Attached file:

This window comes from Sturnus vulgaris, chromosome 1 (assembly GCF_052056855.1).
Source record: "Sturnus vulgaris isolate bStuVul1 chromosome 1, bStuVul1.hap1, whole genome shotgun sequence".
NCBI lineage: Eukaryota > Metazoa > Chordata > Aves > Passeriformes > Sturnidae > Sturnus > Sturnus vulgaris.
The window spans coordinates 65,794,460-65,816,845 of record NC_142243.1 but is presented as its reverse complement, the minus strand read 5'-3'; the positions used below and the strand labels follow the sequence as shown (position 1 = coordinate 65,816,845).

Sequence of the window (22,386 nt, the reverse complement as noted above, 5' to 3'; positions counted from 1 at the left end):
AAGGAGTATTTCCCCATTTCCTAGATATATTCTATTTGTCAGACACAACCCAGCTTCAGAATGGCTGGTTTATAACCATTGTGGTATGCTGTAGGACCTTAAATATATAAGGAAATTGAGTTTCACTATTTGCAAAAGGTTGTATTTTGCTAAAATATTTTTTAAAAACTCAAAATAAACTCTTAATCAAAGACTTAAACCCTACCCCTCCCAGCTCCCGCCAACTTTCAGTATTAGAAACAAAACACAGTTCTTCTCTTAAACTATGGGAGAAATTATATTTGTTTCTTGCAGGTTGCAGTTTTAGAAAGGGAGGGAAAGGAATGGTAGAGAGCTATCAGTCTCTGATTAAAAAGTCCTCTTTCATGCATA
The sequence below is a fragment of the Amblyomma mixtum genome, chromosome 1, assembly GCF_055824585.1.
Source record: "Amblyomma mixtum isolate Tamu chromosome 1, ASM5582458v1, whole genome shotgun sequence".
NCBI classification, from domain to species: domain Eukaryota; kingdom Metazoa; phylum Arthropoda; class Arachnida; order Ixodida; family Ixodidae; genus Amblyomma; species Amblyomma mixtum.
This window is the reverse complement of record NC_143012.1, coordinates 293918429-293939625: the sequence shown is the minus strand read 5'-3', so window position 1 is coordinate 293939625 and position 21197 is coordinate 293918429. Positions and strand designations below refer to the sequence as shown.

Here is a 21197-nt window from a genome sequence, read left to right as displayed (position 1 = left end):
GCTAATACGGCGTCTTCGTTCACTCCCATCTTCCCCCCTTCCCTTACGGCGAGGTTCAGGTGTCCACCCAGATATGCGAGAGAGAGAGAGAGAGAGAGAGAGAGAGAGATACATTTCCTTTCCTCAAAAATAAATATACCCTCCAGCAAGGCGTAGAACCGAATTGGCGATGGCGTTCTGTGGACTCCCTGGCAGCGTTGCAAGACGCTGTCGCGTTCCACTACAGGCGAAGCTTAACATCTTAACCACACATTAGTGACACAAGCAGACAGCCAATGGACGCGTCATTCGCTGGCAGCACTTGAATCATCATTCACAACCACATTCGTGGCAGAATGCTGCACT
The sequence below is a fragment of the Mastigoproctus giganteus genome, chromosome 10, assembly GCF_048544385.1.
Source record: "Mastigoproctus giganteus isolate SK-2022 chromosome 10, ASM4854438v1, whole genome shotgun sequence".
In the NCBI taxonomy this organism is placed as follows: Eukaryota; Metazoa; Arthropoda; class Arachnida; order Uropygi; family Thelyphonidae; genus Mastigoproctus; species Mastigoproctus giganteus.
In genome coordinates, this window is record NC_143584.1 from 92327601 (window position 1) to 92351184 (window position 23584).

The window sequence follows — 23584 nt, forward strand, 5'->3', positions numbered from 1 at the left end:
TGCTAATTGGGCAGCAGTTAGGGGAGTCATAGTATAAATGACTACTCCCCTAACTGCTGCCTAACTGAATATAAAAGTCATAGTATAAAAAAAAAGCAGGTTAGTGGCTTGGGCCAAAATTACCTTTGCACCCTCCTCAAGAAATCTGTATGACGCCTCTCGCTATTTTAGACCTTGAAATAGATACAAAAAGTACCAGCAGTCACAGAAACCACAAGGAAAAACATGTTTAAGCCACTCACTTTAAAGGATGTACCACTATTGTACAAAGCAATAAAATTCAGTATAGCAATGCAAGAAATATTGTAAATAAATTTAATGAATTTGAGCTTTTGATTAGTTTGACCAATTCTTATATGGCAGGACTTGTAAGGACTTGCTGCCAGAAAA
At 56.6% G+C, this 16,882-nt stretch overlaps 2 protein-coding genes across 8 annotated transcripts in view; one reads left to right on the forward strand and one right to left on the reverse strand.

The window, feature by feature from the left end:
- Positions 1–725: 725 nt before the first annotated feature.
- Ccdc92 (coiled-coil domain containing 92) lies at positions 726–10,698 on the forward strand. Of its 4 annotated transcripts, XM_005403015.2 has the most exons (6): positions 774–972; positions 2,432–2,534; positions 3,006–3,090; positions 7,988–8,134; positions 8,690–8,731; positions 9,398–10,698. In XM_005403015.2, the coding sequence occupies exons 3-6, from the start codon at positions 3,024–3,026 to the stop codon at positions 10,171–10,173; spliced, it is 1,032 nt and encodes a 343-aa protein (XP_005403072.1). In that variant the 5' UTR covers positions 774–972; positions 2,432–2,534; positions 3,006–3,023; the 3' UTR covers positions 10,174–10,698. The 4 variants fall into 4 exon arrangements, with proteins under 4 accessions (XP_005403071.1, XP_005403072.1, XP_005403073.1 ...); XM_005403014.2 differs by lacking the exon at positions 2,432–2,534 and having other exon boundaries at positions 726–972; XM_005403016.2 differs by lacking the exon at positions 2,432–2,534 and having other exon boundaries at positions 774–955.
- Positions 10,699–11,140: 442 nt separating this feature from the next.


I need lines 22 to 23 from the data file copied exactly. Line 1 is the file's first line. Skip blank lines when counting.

- Ccdc92 (coiled-coil domain containing 92) lies at positions 726–10,698 on the forward strand. Of its 4 annotated transcripts, XM_005403015.2 has the most exons (6): positions 774–972; positions 2,432–2,534; positions 3,006–3,090; positions 7,988–8,134; positions 8,690–8,731; positions 9,398–10,698. In XM_005403015.2, the coding sequence occupies exons 3-6, from the start codon at positions 3,024–3,026 to the stop codon at positions 10,171–10,173; spliced, it is 1,032 nt and encodes a 343-aa protein (XP_005403072.1). In that variant the 5' UTR covers positions 774–972; positions 2,432–2,534; positions 3,006–3,023; the 3' UTR covers positions 10,174–10,698. The 4 variants fall into 4 exon arrangements, with proteins under 4 accessions (XP_005403071.1, XP_005403072.1, XP_005403073.1 ...); XM_005403014.2 differs by lacking the exon at positions 2,432–2,534 and having other exon boundaries at positions 726–972; XM_005403016.2 differs by lacking the exon at positions 2,432–2,534 and having other exon boundaries at positions 774–955.
- Positions 10,699–11,140: 442 nt separating this feature from the next.